1. Liberia is sick and it’s sad the sick country is not on life support! Where in the world do you have employees determining their own salaries, benefits, job description and when to show up for work and still be in business? The Liberian People are the Boss who elect these politicians. Therefore an independent citizens-led commission, not any politician, not even the president should be in the business of determining salaries & benefits of PUBLIC SERVANTS. The arbitrary salary reduction initiated by the president with absolutely no economic or social justification should never be applauded as a solution to the excessive salaries and benefits because it’s not a solution but a continuation of “business as usual. ” The system of governance in Liberia was designed by politicians for the benefit of politicians. The people need to wake up and go to conference to design a new system of governance that creates security and equal opportunities.

    • Isn’t it sad that most of them are concerned only about what they can grap? But let the not the people be troubled, for what is sowed is later reaped. There is time for everything under this sun.

      Some of them are not bothered or moved by anything. But the days of accountability will surely meet them here. No escaping to America because they will be pursued with the help of the America people. Leave them alone because they feel the power and authority lie in their palms. May God bless Liberia and may her exploiters be troubled.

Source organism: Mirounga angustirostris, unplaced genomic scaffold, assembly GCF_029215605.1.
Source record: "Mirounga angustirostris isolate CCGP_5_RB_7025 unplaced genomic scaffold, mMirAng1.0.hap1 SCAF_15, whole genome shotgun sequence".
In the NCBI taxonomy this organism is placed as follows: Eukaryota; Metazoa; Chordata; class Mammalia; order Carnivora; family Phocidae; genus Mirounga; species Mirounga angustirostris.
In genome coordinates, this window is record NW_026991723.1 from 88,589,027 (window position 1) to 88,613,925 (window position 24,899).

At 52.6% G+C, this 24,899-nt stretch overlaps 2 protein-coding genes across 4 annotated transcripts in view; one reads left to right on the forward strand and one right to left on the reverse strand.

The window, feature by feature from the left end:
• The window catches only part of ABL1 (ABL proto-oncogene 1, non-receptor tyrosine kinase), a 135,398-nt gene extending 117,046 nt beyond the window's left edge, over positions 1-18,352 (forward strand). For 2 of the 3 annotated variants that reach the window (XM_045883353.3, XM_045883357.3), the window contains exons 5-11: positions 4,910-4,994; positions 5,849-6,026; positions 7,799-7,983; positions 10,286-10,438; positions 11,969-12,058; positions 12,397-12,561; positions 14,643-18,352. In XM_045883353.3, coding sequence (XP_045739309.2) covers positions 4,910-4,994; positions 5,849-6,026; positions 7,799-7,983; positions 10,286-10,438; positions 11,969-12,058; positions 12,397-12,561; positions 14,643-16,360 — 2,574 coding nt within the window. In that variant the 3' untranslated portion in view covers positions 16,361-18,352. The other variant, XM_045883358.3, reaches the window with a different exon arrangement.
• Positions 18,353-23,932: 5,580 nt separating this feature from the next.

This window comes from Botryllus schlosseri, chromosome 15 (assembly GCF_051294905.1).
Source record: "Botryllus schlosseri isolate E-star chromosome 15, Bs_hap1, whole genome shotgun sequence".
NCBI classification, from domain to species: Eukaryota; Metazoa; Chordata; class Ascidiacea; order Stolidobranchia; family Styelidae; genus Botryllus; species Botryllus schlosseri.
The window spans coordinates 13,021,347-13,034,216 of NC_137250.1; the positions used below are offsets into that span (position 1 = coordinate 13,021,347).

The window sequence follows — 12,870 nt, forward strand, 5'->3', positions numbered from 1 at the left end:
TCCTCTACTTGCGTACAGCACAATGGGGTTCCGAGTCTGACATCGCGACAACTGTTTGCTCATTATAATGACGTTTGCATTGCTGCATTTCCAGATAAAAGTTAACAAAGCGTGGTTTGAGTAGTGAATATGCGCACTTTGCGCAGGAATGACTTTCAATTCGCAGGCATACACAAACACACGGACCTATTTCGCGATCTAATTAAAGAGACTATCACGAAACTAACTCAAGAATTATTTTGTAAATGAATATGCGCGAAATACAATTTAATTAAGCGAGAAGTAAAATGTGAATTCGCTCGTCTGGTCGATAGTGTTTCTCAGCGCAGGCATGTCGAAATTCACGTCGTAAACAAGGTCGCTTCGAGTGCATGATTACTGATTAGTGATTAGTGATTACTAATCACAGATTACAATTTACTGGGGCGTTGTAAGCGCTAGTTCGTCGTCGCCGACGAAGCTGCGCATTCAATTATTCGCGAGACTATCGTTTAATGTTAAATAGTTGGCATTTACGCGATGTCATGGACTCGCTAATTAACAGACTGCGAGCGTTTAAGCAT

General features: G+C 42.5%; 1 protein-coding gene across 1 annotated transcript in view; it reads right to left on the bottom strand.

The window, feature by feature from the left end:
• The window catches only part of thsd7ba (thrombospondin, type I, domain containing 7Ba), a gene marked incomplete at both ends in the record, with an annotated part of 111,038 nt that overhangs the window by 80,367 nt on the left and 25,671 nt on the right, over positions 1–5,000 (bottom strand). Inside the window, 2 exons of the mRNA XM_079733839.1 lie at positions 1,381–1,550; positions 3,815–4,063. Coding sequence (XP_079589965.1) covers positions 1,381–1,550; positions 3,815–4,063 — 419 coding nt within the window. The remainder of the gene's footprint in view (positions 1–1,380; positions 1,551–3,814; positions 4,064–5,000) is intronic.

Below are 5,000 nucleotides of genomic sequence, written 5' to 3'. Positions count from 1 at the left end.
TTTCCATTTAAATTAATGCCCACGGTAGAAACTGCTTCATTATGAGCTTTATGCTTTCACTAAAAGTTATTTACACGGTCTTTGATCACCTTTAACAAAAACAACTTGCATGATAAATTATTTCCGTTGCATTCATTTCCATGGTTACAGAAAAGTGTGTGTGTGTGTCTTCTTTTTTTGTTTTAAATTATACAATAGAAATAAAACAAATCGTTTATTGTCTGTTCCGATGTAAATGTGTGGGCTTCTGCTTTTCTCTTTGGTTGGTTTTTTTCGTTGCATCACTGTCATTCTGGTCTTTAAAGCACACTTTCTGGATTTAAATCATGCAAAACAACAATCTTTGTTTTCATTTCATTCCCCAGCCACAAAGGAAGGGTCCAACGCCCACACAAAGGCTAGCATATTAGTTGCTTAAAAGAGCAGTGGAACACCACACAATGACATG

• He needs to tell us how much he makes. By reducing his unknown salary by 15% dose not make him a good man. We need to know how much they make. This is a country that does not have running water, sewer system, road network or electricity but officials are claiming to reduce their salary by 25 and 15 % when no one knows how much they make. That is bull shit.

  2. How much is the president salary and benefit? How much ministers and directors and the so-called representatives and senators make? Liberia is the only country I think, that no one knows how much its president, ministers, senators, representatives, and other top officials are paid.

    The president of the United States makes $400,000 a year, gets $50, 000 annual expense account, $100,000 nontaxable travel account and $19,000 for entertainment.
    The vice president makes $277,300, speaker of the house of representatives makes $223,500 and the Secretary of State makes $186,600.
    My question is how much dose the government of Liberia pays its ministers and other top officials? I heard the president saying he is going to reduce his salary and benefits by 25% while the MD at FDA is reducing his salary by 15%. How much do they make. These are public servants therefore the salary and other benefits should be public record as it is in the USA and other developed countries. For example, Theresa May makes 142,500 pound a year. The Chief Justice of the subprime court of the USA make $223,500 while the eight associate justices make $213,900. These are public records and anybody can get his or her hands on it at any time. Why not Liberia?
    Liberians need to know how much these people are paid.